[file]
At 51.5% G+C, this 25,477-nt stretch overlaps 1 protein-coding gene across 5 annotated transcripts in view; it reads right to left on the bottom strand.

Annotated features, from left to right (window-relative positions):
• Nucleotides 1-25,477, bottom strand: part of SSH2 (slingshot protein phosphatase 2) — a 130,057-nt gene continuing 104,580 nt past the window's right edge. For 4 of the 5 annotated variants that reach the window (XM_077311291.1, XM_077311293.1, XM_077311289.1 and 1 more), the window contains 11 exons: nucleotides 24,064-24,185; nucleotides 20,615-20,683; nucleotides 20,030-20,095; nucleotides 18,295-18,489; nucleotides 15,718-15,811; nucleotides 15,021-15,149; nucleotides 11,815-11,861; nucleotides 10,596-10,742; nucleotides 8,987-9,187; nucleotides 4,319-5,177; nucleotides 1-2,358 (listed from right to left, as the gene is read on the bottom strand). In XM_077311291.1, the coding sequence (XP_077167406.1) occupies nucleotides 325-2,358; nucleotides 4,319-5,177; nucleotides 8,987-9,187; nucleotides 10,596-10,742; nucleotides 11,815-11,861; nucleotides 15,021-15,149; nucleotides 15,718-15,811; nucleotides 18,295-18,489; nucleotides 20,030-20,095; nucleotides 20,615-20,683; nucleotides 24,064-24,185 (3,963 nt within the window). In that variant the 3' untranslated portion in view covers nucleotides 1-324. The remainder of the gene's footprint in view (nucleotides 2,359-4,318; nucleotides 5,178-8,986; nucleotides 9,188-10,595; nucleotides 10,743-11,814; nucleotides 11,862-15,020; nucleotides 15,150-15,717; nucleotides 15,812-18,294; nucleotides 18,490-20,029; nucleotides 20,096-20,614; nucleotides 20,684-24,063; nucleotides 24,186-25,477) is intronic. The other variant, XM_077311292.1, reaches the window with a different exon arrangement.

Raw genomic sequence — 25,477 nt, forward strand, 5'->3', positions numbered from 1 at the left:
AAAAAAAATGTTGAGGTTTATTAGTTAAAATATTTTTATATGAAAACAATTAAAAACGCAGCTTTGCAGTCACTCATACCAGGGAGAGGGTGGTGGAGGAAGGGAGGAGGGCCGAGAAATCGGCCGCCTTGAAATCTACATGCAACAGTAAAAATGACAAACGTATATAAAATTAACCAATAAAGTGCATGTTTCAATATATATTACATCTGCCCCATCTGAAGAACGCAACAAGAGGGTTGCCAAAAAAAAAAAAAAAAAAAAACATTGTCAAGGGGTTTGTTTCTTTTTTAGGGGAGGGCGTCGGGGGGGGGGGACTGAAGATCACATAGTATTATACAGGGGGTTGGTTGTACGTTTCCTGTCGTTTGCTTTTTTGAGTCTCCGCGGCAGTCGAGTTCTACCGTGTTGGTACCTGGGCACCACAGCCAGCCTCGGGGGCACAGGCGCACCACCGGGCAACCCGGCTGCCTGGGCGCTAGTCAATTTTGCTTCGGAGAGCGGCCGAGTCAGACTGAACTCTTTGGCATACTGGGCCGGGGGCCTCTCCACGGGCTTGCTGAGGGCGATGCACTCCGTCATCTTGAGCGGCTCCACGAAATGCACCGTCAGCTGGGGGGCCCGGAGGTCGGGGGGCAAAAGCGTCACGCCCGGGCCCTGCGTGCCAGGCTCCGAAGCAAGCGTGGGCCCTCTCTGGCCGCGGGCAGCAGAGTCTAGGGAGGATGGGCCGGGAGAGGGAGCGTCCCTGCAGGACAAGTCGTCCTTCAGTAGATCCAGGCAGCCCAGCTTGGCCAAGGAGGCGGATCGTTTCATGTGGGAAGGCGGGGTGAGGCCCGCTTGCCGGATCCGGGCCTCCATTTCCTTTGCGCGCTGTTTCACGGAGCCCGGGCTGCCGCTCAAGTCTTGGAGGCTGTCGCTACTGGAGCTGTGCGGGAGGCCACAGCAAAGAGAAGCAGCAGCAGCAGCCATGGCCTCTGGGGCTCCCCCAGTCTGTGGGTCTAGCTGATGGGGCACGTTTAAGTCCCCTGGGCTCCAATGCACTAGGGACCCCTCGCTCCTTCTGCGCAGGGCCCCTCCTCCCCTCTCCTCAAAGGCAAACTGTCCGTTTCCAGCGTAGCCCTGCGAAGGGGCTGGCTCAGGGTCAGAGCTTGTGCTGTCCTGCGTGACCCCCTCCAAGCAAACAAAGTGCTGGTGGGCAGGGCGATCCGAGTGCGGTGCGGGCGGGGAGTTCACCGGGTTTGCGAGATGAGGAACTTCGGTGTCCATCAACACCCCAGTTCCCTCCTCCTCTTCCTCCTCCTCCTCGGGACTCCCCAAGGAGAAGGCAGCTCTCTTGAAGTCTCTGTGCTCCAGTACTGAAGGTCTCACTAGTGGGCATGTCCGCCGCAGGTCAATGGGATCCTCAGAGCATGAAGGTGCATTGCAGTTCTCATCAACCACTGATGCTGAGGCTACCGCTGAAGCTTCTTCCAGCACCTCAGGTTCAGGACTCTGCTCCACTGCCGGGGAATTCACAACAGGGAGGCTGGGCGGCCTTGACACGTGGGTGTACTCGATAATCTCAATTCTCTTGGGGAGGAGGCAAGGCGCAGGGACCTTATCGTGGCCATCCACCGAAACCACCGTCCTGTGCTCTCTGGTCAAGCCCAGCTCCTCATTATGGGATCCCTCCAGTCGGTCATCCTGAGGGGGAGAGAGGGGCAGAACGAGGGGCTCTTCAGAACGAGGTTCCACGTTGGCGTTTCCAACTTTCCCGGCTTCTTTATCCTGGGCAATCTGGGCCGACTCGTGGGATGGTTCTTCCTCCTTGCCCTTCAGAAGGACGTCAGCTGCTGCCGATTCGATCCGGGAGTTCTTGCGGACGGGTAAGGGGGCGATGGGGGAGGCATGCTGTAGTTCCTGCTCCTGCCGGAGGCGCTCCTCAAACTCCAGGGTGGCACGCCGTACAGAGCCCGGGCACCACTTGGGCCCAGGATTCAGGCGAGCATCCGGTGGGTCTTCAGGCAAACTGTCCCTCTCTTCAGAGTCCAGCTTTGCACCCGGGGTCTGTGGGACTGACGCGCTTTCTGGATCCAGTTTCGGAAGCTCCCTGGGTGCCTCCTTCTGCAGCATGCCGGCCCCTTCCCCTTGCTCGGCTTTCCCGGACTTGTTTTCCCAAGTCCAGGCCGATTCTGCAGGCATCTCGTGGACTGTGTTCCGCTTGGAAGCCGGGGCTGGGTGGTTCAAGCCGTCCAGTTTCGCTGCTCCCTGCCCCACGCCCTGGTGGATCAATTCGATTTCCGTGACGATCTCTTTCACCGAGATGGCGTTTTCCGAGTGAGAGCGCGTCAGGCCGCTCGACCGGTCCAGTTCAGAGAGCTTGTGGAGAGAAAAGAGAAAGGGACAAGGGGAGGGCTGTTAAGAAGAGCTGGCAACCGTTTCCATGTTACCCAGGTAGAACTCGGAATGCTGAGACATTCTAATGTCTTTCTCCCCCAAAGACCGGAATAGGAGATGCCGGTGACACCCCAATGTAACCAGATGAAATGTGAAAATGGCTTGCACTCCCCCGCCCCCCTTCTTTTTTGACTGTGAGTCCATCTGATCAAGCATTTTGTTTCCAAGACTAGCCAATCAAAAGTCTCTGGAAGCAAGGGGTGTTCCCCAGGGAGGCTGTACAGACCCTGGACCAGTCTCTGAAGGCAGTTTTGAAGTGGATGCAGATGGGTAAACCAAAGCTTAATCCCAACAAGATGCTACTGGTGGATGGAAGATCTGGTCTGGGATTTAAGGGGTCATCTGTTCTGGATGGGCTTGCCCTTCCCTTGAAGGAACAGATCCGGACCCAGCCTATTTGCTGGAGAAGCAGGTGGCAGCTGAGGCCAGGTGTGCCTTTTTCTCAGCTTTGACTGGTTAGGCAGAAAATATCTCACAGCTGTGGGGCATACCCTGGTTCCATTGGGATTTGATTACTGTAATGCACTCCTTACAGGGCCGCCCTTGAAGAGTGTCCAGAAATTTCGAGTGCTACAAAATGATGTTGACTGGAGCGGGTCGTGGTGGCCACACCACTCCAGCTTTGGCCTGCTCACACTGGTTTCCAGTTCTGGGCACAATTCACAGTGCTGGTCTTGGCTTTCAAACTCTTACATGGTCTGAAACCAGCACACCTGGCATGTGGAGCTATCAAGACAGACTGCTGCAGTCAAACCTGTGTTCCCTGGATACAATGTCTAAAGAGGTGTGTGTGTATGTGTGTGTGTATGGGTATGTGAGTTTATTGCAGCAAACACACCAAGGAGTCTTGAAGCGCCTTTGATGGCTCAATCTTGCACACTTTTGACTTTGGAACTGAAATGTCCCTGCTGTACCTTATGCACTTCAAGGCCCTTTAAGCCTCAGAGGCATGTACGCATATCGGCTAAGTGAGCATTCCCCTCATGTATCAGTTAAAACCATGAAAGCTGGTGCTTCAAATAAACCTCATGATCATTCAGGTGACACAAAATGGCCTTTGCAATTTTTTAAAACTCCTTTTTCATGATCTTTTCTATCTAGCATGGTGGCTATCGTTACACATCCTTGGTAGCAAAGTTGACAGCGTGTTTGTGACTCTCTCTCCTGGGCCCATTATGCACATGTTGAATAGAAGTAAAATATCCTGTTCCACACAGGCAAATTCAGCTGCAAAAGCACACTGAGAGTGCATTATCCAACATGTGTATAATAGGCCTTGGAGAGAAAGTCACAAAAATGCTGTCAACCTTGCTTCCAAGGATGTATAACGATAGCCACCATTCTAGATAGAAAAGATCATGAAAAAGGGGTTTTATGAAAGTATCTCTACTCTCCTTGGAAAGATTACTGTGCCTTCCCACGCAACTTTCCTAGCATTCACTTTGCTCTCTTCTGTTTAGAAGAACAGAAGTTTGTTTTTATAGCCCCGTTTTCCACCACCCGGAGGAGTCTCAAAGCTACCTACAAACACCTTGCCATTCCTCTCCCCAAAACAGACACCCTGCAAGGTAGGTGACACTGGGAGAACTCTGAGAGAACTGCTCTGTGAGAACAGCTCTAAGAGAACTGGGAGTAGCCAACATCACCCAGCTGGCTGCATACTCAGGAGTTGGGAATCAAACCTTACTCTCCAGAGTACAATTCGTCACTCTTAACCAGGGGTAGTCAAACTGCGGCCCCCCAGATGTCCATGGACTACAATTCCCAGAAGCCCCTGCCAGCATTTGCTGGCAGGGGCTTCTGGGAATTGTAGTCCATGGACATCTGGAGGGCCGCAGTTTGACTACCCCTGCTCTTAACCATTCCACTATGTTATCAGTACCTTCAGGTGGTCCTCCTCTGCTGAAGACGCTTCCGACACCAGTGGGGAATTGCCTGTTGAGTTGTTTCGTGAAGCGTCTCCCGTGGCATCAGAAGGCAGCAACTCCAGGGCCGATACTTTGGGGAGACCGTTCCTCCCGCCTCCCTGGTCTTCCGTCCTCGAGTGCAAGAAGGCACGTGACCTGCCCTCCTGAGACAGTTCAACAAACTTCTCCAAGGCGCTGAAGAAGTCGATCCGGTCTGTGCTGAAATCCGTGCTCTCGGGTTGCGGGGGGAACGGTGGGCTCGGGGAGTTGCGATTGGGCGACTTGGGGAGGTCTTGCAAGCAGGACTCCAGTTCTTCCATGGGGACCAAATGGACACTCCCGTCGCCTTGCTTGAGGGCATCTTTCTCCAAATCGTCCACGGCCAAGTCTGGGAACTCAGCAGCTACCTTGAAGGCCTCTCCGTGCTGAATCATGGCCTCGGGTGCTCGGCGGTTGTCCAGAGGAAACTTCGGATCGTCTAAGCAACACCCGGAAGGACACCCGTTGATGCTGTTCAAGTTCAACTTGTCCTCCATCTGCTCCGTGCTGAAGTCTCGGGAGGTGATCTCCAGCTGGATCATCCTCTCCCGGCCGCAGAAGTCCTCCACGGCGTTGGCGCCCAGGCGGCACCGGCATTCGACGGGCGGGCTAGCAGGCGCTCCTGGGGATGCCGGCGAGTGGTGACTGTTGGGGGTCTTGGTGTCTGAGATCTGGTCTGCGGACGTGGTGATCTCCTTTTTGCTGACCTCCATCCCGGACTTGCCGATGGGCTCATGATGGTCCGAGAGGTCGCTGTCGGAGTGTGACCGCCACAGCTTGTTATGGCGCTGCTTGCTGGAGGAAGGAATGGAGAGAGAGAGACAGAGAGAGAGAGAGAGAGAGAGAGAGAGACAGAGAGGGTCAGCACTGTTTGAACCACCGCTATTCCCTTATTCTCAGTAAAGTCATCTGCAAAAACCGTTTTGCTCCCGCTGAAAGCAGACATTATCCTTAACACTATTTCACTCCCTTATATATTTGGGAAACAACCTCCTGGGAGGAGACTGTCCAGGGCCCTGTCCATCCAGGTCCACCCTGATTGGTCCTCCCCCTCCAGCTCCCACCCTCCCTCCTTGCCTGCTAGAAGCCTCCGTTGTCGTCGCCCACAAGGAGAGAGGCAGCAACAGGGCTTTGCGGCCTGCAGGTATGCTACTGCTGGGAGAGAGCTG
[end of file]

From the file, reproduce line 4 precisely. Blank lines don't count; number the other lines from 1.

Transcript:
Raw genomic sequence — 25,477 nt, forward strand, 5'->3', positions numbered from 1 at the left: